Upon receiving notice that there are several bags of mail awaiting delivery to his client, Fred does some quick research on postal law. As Fred recites to the court when he returns, “United States postal laws and regulations make it a criminal offense to willfully misdirect mail or intentionally deliver it to the wrong party.” (Not surprisingly, the actual wording of the law around that time was much drier and more technical: “For a person employed under the Post Office. To steal, or for any purpose whatever embezzle, secrete, or destroy a post letter, is a felony, punishable by penal servitude not exceeding seven years, or imprisonment not exceeding two years.” However, I think some artistic license can be granted to Seaton for wording the law in terms that would be more accessible to general audiences. And you have to give him props for making the language sound like authentic legalese.)

johnpayneJohn Payne, Edmund Gwenn

After he finishes reciting the law, Fred produces three letters addressed only “to Santa Claus” that were directly delivered to Kris and asks that they be entered as evidence. When the DA objects that “three letters are hardly proof positive,” Fred responds, “I have further exhibits, but I hesitate to produce them.” At this point, the judge insists that all of the exhibits be produced and placed upon his desk, which is the set-up for the movie’s single most memorable sight gag as a seemingly unending line of court officers parade into the courtroom and dump the contents of several mail bags onto the bench, the enormous pile eventually hiding the judge completely from view. (This bit of visual comedy is perhaps the film’s most Capraesque touch of all.)

case-dismissed-miracle-on-34-st-2John Payne, Gene Lockhart

Having introduced his evidence, Fred delivers his legal coup de grâce: “Your Honor, every one of these letters is addressed to Santa Claus. The Post Office has delivered them. Therefore, the Post Office, a branch of the federal government, recognizes this man, Kris Kringle, to be the one and only Santa Claus!” The judge parts the sea of envelopes before him and, rather than sentimentally declaring Kris to be “the sanest man who ever walked into this courtroom,” simply dismisses the case with, “Since the United States government declares this man to be Santa Claus, this court will not dispute it.” Thus, the judge has been given a legally acceptable way of getting out of a case he never wanted to preside over in the first place without alienating the voters or his grandchildren (who have been snubbing him for being mean to Santa Claus).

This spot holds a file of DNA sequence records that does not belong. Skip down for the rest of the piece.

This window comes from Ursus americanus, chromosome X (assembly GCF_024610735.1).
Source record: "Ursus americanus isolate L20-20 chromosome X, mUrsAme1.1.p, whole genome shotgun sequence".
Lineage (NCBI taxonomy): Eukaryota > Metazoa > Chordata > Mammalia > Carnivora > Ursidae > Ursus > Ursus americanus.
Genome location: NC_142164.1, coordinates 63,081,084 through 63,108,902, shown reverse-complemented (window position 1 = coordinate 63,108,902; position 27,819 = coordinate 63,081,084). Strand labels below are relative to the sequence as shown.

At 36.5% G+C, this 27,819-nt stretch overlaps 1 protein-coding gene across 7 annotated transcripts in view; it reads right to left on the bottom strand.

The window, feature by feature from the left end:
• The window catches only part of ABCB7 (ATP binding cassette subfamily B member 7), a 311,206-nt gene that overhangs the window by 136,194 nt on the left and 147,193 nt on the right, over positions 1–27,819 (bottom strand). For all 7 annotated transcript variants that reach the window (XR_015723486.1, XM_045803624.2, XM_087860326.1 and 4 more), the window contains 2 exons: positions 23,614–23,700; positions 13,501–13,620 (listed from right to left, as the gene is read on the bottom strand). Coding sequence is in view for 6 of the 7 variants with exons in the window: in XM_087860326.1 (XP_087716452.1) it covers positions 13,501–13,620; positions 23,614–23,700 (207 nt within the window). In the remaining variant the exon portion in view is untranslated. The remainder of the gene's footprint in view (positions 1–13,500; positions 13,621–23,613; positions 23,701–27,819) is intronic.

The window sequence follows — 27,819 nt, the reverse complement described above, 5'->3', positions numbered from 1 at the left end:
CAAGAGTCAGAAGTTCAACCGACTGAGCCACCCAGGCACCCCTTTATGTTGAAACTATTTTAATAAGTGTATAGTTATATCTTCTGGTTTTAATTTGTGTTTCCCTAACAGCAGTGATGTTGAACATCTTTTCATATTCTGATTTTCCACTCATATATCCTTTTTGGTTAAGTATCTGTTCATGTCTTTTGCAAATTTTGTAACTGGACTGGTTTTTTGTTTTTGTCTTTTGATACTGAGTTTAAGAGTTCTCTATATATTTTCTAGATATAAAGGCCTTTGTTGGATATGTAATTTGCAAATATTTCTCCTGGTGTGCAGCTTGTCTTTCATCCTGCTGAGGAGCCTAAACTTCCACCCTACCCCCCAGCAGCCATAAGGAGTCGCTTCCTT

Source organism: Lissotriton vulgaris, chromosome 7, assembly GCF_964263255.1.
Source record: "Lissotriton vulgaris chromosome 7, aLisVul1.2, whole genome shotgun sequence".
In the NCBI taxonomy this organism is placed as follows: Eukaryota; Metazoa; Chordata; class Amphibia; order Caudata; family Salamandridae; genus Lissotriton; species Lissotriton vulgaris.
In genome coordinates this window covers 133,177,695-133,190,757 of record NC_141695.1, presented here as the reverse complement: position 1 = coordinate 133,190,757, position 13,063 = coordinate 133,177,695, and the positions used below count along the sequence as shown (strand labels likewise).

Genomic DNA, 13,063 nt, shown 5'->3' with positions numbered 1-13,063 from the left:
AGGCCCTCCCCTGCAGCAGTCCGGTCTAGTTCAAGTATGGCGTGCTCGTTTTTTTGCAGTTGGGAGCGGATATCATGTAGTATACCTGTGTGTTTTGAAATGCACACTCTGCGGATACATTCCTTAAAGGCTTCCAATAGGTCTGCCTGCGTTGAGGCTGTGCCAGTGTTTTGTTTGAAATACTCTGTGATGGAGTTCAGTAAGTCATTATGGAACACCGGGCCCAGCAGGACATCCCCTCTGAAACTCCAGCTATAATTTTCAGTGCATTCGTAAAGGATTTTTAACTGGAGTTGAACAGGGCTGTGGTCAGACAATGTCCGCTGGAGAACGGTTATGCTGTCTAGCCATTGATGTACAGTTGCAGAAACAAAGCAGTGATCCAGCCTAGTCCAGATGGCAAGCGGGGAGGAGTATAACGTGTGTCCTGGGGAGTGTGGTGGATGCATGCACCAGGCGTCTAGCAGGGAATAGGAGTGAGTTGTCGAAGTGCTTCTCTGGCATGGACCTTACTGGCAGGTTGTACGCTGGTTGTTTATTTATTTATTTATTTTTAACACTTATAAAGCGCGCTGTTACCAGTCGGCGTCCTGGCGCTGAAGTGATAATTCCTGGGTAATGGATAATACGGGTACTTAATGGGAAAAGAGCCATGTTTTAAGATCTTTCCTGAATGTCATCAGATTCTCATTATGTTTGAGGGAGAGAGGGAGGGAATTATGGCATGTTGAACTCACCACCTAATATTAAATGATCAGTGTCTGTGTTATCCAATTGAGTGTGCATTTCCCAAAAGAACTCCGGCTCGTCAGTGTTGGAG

1964_4-cropEdmund Gwenn

With the case dismissed and Kris granted his freedom, there are still some important (and poignant) plot threads to be tied up, but this finishes things as far as the subject of this article is concerned. The point here is not that Miracle on 34th Street is a precisely detailed examination of US law, but rather that the attention to legal detail is pleasantly unexpected for a comedy. (And the fact that it still remains an extraordinarily amusing and entertaining movie that ranks with the best films of Capra and Preston Sturges doesn’t hurt it, either.) Another comedy that shows unusual legal acumen on the part of the filmmaker is Billy Wilder’s 1966 satire on tort law The Fortune Cookie, but that’s gist for another article…

Doug Krentzlin used to be a legal assistant in another existence.

 

 

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Anyone for Dennis

Success in Hollywood came remarkably easy for Dennis Hopper — but vanished just as quickly. It began on the day the teenage actor auditioned for the role of an epileptic in a television series called Medic. After a little small talk, he suddenly fell to the floor in a seizure. The casting director was reaching for the phone to call an ambulance when the 18-year-old jumped up and smiled broadly. The 32 other actors waiting in the corridor were sent home. Hopper had the role.

His screen performance — his body becomes rigid, he falls down and he even foams at the mouth — may not be authentic, but it reminded his grandmother of the day when as a little boy he discovered the intoxicating effects of mood-altering substances.

Hopper was born in 1936 in the Kansas dust bowl. His father went off to war — Hopper was told he was dead — and until he was 10 he spent most of his time on his grandparents’ small farm. There were “wheat fields all around, as far as you could see. No neighbors, no other kids.”